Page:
Friday, January 29, 2010

iRad will cause other ebook readers to Dwindle

So most of you have probably heard about the new iPad (what I have decided to affectionately call the iRad), announced by Steve Jobs this week in a press conference.

First a little background. I've been researching ebook readers for a year and a half now and have been let down completely (the Barnes & Noble Nook) or only marginally interested (Kindle and Sony Reader) in what the market has had to offer. So I've watched and waited.

Till now.

Apple's new iPad not only DOMINATES the ebook market now with a fully touchable, fully colored platform, but it also comes with a gazillion other major resources. First, on ebooks, though. Apple has opened an iBooks store, selling open, non-proprietary (i.e., Kindle ebooks) ePub format books. These books are instantly downloadable through 3G or wi-fi, and are viewable on a 9.7 by 7-ish inch screen (same size as Amazon's large DX version, which sells for about $400 compared to iPad's $499). Also, anyone who has purchased B&N or amazon books can read them on the iPad through the Kindle and B&N apps downloadable through Apple's Apps Store.

In addition to ebooks, the iPad has iWorks, with word processor, Powerpoint-like, and spreadsheet software that all works completely by touch and keyboard. There are also major iPad apps for photos, movies, art (illustration), maps/GPS, calendar, e-mail, web-browsing (with zooming), and music.

It's no wonder that Barnes & Noble rushed a buggy and unacceptably poor-quality product--the Nook--to the market before Christmas (not even delivering the product in time for preorders to be filled by Christmas--or even December, for that matter). They probably had hints of what was coming and wanted to dupe a few people into buying their product before the iPad tsunami hit the beach. Understandably so. It is certain that iPad will obliterate the Kindle, Nook, and Sony platforms, reducing them to the same status as a generic MP3 player when compared to the iPod.

To sum it all up, in my opinion the iPad is the biggest mobile functionality tool since the creation of laptops, and ironically it will possibly replace laptops in the near future for most common tasks.


  1. The jury's still out for me and I'm taking my time to watch and see what happens before I commit to an eReader relationship.

  2. Agreed, L.T. I've heard so many conflicting notions about how powerful the iPad is or isn't that I'm taking a step back to watch where the chips fall.

  3. All very wise. That's been my predicament: I don't want to buy ebooks that are going to become obsolete. Might as well buy print versions rather than have that happen.

  4. Dear Macintosh Marketing "Genius",

    I think "iPad" is a stupid name. With a company called "Mac" you're already primed for maxi pad jokes, and now iPad?? High school boys around the globe are preparing their collective dirty joke assembly.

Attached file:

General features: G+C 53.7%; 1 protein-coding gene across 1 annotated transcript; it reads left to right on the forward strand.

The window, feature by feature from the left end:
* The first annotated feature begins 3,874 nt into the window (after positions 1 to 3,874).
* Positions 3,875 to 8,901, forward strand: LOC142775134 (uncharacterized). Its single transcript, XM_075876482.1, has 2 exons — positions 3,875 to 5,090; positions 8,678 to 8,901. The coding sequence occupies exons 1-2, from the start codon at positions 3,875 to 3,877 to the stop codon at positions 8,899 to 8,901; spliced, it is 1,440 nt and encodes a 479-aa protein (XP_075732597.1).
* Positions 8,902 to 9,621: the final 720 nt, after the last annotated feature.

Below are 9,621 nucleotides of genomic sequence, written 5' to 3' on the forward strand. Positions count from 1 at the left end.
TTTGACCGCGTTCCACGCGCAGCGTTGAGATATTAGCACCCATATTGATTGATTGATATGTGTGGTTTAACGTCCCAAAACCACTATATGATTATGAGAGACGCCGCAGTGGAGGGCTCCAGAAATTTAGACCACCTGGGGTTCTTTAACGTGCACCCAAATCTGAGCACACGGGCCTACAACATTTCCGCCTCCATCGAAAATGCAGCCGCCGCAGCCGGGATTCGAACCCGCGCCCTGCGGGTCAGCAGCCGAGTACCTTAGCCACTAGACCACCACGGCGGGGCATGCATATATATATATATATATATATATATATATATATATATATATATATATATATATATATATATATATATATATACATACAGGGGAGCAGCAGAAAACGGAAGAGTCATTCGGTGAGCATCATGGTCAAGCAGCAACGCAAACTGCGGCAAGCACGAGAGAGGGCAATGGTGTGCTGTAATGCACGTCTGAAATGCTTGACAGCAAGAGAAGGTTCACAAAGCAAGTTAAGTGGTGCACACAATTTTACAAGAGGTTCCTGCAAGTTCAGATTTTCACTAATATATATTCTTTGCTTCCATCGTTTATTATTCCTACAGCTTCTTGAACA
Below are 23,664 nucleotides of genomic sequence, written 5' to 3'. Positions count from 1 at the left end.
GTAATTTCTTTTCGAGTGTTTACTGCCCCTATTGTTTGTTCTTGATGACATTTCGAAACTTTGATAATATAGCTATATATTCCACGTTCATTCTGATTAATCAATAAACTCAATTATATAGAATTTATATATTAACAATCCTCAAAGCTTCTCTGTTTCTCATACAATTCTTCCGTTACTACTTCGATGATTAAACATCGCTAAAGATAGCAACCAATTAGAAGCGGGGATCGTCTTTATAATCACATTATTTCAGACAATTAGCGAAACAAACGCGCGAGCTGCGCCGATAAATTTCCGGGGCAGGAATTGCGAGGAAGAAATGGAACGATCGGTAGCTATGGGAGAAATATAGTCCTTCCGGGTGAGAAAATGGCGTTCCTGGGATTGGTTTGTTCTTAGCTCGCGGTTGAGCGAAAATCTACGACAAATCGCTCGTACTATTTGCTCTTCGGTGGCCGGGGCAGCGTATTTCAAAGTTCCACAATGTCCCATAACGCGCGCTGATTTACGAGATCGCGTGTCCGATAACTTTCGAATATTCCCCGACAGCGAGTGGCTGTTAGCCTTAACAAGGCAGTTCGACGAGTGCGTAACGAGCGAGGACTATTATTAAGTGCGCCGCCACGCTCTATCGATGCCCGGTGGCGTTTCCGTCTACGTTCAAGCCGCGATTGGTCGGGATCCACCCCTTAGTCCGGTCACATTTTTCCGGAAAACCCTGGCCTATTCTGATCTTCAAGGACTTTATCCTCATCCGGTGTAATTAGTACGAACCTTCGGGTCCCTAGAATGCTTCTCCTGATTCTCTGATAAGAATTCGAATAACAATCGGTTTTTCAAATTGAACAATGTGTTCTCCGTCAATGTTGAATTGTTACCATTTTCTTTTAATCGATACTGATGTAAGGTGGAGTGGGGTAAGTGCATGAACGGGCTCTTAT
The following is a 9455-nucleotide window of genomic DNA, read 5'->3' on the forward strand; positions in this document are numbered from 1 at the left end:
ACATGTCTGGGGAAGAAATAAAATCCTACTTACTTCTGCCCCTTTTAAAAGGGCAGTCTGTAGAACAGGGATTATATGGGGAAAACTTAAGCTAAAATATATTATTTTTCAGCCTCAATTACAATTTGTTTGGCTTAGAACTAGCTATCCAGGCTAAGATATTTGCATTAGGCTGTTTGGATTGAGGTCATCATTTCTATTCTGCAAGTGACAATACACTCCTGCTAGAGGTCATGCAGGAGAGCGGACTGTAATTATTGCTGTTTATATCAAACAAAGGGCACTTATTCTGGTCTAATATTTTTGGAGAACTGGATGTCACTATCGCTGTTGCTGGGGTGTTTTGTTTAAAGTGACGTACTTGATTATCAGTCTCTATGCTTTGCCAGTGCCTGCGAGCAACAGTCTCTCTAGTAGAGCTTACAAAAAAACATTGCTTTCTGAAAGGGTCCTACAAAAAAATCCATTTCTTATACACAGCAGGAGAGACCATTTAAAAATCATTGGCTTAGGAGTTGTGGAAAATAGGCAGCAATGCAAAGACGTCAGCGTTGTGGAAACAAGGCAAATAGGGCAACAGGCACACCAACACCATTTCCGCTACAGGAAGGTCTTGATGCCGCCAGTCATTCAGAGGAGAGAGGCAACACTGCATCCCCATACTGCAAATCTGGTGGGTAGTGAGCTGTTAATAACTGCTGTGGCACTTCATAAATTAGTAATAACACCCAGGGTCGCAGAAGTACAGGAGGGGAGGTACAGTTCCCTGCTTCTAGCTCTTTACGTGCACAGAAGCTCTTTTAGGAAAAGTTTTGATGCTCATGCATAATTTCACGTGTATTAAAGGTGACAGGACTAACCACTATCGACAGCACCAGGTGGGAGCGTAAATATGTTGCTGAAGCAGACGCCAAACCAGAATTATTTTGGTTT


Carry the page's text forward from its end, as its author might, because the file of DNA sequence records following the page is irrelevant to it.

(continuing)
For future reference, other names that might be better to avoid:

  5. Let's get the ball rolling on those jokes:

    (Feedback from a female customer of the iPad): "I like the iPad, but I really only use it one week per month."

    "The iPad succeeds in stopping the flow of junk mail to my account."

  6. Kirk, may I be the first to say BOO! :)

    But seriously, I do wonder when they'll release the iPad with wings.

  7. Since I live in the tech world as part of my profession. This device will live and die based on the developers who come to the platform. Apple said it all during its presentation when they stated they hope it is another gold rush for developers. Every iPhone app sold the Dev keeps 70%, that is a huge margin. Do not underestimate this device and its siren call to the me generation and for those looking for a quick Buck. The device does have a lot of power and apple does make a quality product.

  8. Deb, they're coming out with the iPad with wings right after they come out with the thicker iPad.

    I agree, Auto, it's going to be a gold rush for developers--especially for those who made TONS of money from the Apps Store already with iPhone/iTouch. And with the 1 GHz processor, it should run like a dream.

  9. Ewww. It may be a great gadget, but it won't replace the lovely smell of the pages.

  10. Blush, I agree. ewwwwww.

    Now onto the iPad. It seems like a weird size. A little too big.

    Does it have internet capability or do you hook it up to your comp? (For those who don't know, I am the Inker farthest from the "tech" world)

    I still love a book. A book will last forever (if protected from small beings). How long will the ebook last is determined by how long the device is supported. It's like pictures. I've got four years of pictures on a zip drive. Mostly obsolete. Will ebooks become obsolete as new tech is put out there? Pulpy pages with glossy covers will never become obsolete. (Never let Farenheit 451 come true.)

  11. Note to the our blog reading friends- We try to keep Deb and Kirk reigned into the email world when they get on these kicks but it seems to have spilled out into the big wide world of the iNet this time. At least now you now what we're really like. Cheers.
    Eww is right, Blush.

    Some names with possibility for the MAC corp:
    In fact how come there isn't an iRoc already?

  12. All joking aside, if I'm in the market for an ebook reader then I think I'd go with the iPad. You pay an extra $100 and get way more compared to what a Kindle may have to offer. Side note: Does anyone know what kind of word processor capabilities the iPad has? If I can use it to read AND write AND its really mobile, that might be a beautiful combination.......